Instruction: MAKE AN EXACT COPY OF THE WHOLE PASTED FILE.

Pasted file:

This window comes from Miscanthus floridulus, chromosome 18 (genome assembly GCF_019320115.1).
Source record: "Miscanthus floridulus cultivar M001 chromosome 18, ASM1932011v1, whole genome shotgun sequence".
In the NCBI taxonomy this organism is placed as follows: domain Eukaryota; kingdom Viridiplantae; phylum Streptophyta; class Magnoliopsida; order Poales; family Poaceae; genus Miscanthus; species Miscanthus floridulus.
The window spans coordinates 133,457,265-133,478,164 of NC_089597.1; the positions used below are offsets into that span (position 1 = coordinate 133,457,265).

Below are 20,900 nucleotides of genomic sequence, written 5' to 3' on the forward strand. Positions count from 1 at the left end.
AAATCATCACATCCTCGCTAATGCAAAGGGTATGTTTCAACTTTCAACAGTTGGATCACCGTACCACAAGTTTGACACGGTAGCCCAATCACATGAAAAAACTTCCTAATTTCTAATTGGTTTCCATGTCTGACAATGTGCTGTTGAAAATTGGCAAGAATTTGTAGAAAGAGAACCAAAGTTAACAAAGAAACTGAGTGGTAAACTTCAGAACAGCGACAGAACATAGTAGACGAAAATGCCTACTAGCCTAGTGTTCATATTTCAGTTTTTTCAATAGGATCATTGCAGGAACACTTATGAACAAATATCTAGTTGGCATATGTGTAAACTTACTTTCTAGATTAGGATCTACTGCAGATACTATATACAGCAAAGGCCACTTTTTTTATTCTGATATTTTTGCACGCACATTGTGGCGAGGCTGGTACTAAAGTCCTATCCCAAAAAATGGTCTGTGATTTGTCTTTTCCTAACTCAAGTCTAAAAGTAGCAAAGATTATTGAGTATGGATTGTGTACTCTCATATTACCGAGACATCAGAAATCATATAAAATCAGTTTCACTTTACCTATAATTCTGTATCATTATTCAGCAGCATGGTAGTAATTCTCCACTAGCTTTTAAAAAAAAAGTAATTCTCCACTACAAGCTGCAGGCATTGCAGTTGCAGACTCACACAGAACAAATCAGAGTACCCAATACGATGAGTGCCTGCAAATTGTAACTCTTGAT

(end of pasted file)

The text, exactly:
This window comes from Miscanthus floridulus, chromosome 18 (genome assembly GCF_019320115.1).
Source record: "Miscanthus floridulus cultivar M001 chromosome 18, ASM1932011v1, whole genome shotgun sequence".
In the NCBI taxonomy this organism is placed as follows: domain Eukaryota; kingdom Viridiplantae; phylum Streptophyta; class Magnoliopsida; order Poales; family Poaceae; genus Miscanthus; species Miscanthus floridulus.
The window spans coordinates 133,457,265-133,478,164 of NC_089597.1; the positions used below are offsets into that span (position 1 = coordinate 133,457,265).

Below are 20,900 nucleotides of genomic sequence, written 5' to 3' on the forward strand. Positions count from 1 at the left end.
AAATCATCACATCCTCGCTAATGCAAAGGGTATGTTTCAACTTTCAACAGTTGGATCACCGTACCACAAGTTTGACACGGTAGCCCAATCACATGAAAAAACTTCCTAATTTCTAATTGGTTTCCATGTCTGACAATGTGCTGTTGAAAATTGGCAAGAATTTGTAGAAAGAGAACCAAAGTTAACAAAGAAACTGAGTGGTAAACTTCAGAACAGCGACAGAACATAGTAGACGAAAATGCCTACTAGCCTAGTGTTCATATTTCAGTTTTTTCAATAGGATCATTGCAGGAACACTTATGAACAAATATCTAGTTGGCATATGTGTAAACTTACTTTCTAGATTAGGATCTACTGCAGATACTATATACAGCAAAGGCCACTTTTTTTATTCTGATATTTTTGCACGCACATTGTGGCGAGGCTGGTACTAAAGTCCTATCCCAAAAAATGGTCTGTGATTTGTCTTTTCCTAACTCAAGTCTAAAAGTAGCAAAGATTATTGAGTATGGATTGTGTACTCTCATATTACCGAGACATCAGAAATCATATAAAATCAGTTTCACTTTACCTATAATTCTGTATCATTATTCAGCAGCATGGTAGTAATTCTCCACTAGCTTTTAAAAAAAAAGTAATTCTCCACTACAAGCTGCAGGCATTGCAGTTGCAGACTCACACAGAACAAATCAGAGTACCCAATACGATGAGTGCCTGCAAATTGTAACTCTTGAT